Liberal Fascism

I never used to be political. For much of my life, politics didn’t affect me. It was something I took note of, but it was something which seldom had much of an impact on me.

I’m someone who has wanted to understand the world rather than change it. How could anyone change the world if they didn’t understand it? How can you fix something if you don’t know how it works? The world is full of people trying to change a world that they don’t understand. And of course they will always fail.

I’m someone who wanted to understand the incomprehensible, mysterious world in which I found myself. And I can fairly safely say that I don’t understand anything much. Why do people form societies? Why do they make and trade things? What is money? How does anyone ever manage to make a profit making and selling things? What’s good and evil? What’s right and wrong? What’s truth and falsehood? What is law? What is justice? Those were the kind of questions I was asking.

Idle Theory was my eventual explanation, slowly pieced together over 40 years, for at least some of it. It provided a framework into which I could fit explanations. All living things were trying to cease being so busy. And living things are endlessly busy. They’re all working to stay alive. And us humans are no different. We make things – tools – to make life easier for ourselves. That’s why we wear clothes and live in houses: life would be harder without these things. And we divide up the work of making clothes and building houses and growing food among ourselves. And we trade clothes and houses and food, and needles and cotton and bricks and potatoes. What’s good and what’s right is what’s easy for everyone. Law is concerned with equity in our everyday lives and in the transactions between us. Economic growth is growth in easiness or idleness. Life is much easier now than it was only a few centuries ago. Back then they had slavery and starvation.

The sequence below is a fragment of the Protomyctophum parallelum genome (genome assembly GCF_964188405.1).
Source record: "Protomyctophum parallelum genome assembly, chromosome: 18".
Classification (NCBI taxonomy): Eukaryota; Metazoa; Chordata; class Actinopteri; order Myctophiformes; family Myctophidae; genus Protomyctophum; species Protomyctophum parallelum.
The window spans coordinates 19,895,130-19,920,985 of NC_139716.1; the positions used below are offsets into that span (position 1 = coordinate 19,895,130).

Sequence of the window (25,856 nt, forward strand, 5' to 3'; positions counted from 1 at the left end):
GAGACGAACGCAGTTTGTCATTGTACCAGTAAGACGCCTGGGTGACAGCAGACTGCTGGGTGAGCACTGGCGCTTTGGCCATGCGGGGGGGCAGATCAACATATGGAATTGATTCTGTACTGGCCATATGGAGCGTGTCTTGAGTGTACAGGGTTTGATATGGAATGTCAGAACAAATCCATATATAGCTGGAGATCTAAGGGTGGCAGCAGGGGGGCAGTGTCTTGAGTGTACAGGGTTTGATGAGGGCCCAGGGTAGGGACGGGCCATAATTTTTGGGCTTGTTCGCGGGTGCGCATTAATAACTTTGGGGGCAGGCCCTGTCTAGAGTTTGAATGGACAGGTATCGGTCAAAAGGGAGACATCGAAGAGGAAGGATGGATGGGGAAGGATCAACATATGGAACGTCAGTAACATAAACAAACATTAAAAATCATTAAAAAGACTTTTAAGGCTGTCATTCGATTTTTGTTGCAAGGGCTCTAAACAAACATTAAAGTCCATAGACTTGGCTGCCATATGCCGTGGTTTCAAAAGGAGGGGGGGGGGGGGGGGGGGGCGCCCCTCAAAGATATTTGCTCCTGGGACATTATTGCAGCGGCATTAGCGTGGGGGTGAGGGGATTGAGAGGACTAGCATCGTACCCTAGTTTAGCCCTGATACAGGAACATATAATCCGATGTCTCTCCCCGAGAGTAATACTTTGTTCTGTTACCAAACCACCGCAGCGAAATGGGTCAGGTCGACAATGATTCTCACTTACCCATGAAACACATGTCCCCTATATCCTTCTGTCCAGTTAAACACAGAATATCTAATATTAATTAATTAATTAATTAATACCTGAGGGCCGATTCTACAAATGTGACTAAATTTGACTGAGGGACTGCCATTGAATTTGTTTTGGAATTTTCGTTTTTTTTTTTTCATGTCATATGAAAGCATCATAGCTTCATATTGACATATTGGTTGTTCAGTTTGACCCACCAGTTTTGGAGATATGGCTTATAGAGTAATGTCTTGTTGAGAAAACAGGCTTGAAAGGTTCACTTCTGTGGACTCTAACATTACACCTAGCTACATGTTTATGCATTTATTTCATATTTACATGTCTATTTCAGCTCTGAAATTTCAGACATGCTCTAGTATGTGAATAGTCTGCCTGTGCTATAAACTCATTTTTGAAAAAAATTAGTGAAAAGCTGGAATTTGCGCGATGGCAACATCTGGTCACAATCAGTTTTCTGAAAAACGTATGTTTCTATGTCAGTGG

Mine was an abstract, almost academic, interest in the world around me. I had, after all, spent many years in university, and many years in university libraries.

All that came to an end on 1 July 2007, when I was expelled from society, and exiled to the outdoors. I was driven out of the library. Political events had at last had an impact on me. And I became politically active in ways I never had been before. I had found that I was not just an observer of the world, but fully immersed in it. I was, as it were, a geologist who got buried in a landslide. Or a biologist who got attacked by a shark. The world I was studying jumped up and bit me. And ever since that day I’ve been a soldier fighting in a war.

And all the questions I was asking gained a new urgency. They became real rather than abstract. I wasn’t just thinking about them: I was living them.

At Walt’s suggestion, I’ve been reading Liberal Fascism by Jonah Goldberg. Smoking bans are a good example of liberal fascism. They are the work of people who don’t understand the world, but who nevertheless want to change it. Karl Marx once wrote: “The philosophers have only interpreted the world in various ways: the point, however, is to change it.” Did Marx understand the world in which he lived? Not really. Or no better than anyone else. But nonetheless the busybody wanted to change it.

Did Napoleon understand the world he set out to change? No. Did Mussolini? No. Did Hitler? No. Reading their potted histories in Liberal Fascism I’ve been struck by the poverty of their ideas. Yes, they’d all read lots of books. And perhaps after they’d read lots of books, they thought they understood the world. But whether or not they understood the world at all, they all wanted to change it. They were men of action rather than thought. They wanted to Do Something. It didn’t really matter that they didn’t know what they were doing, because Something Had To Be Done. And that is the nature of all busybodies: they all want to do something, but they don’t know what needs to be done. And so what they do always turns into a disaster, every single time.